HDL Global

From 1968’s merger of design and industry, 2010’s peek into design and the public sector, and 2013's celebration of strategic design, HDL Global offers a platform for collaborative efforts at the intersection of design and government.

HDL Global 2013

In 2013 we said moi moi ("goodbye") to Helsinki Design Lab with a closing event that started as a conference and ended as a celebration of five years' effort. 116 people joined us for this event.

More images on our Flickr and on Twitter.

HDL Global 2012

Photo by Johannes Romppanen
Photo by Johannes Romppanen

During 2012 we focused on Stewardship: the way that individuals and teams meet their goals, weathering along the way whatever surprises and unexpected events may come up. We hosted a group of about 30 people for the fourth HDL Global event to review these in-progress case studies.

More information in this blog post and more images on our Flickr.

HDL Global 2010

We hosted a group of international participants for the third HDL Global event that focused on Government Meets Design, an exploration of the intersection of these interests. During three days together in September, we shared the in-process results of our HDL Studios from 2010 and heared from some of the leading practitioners of strategic design throughout the world.

More information at http://2010.helsinkidesignlab.org and more images on our Flickr.

HDL Global 2008

Forty years after 1968, in collaboration with the Tapio Wirkkala - Rut Bryk Foundation, HDL 2008 was held in commemoration of the first Helsinki Design Lab event to discuss the potential of design in our contemporary era.Over the course of three days in June of 2008, a group of 108 people from around the world, each a leader in their respective field, converged on Helsinki to discuss the potential of design in the 21st century.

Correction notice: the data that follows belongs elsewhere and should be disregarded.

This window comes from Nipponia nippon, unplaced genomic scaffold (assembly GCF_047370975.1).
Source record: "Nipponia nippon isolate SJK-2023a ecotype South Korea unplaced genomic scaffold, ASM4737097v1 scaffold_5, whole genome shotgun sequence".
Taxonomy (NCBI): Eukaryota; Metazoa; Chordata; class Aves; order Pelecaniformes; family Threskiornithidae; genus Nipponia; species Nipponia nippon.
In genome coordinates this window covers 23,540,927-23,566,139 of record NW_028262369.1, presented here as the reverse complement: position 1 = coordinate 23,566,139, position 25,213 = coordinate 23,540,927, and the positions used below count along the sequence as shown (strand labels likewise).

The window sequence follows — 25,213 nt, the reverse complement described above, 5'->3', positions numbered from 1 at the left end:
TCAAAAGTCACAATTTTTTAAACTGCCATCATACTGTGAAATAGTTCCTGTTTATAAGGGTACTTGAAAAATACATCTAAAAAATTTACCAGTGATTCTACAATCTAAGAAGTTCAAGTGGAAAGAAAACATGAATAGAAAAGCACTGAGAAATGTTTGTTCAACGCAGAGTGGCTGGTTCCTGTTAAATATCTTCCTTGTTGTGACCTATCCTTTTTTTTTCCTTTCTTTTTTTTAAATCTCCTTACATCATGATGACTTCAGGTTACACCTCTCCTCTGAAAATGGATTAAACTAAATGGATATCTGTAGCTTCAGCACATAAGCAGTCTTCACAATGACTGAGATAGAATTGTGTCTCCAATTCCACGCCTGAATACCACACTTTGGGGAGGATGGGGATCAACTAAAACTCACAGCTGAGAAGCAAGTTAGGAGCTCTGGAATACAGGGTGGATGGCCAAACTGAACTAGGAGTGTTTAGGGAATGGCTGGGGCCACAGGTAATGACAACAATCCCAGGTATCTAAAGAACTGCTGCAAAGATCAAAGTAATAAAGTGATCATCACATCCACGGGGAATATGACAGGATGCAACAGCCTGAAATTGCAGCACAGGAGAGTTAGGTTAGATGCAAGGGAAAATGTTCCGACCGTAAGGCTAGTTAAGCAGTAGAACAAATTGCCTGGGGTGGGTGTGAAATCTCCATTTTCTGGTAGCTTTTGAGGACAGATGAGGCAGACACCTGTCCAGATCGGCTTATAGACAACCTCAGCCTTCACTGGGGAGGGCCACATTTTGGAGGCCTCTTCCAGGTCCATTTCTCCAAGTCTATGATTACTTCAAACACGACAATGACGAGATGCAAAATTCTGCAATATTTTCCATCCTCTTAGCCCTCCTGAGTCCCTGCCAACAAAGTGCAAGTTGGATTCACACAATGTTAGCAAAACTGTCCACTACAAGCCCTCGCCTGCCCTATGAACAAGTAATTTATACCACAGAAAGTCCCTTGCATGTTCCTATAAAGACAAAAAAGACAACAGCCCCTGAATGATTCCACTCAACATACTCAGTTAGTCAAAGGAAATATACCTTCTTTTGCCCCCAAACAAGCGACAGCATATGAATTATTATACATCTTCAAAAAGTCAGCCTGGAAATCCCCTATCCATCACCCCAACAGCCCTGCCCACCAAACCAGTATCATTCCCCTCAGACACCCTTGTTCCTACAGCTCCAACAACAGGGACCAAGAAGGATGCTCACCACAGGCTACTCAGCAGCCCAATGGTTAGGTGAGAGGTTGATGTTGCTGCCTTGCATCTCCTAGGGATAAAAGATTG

More information at http://2008.helsinkidesignlab.org

HDL Global 1968*

Originally known as Teollisuus Ympäristö Tuotesuunnittelu

Photo copyright Kristian Runeberg.
Photo copyright Kristian Runeberg.

On February 29, 1968 a young group of engineers, designers, and architects approached the newly established Finnish National Fund for Research & Development (now Sitra) for support in organizing a summer seminar focused on the changing role of design. This was a reaction to the craft based tradition of design and the growing need to develop an industrial design-based approach to developing products and services.

The Industrial, Environment and Product Design Seminar (Helsinki Design Lab 1968) ran in two sessions on the island of Suomenlinna bringing together a diverse and rich group of minds. Included were Buckminster Fuller, Victor Papanek, Kaj Frank, Christopher Alexander, and Antti Nurmesniemi to mention only a few.

The challenge was to examine the emerging needs of a new world: Differing perspectives would need to come together in defining a new kind of design, one that could more effectively address the problems of its day.This new definition of design brought together “engineering, human factors, production, and sales” knowledge, interfacing it with “technicians, doctors, psychologists, [and] economists”.

This kind of thinking had the objective of broadening design to include “system design, computer use, human factors engineering, applied psychology, and anthropology.”

In 1968 Sitra President Klaus Waris saw the need for the fund to support—especially in research that connected technical, industrial, and governance areas—activities that fell into a sort of “no-man’s land”. The group’s call for a new kind of cross disciplinary collaborative form of design met this mission perfectly.

More information at http://1968.helsinkidesignlab.org and more images on our Flickr.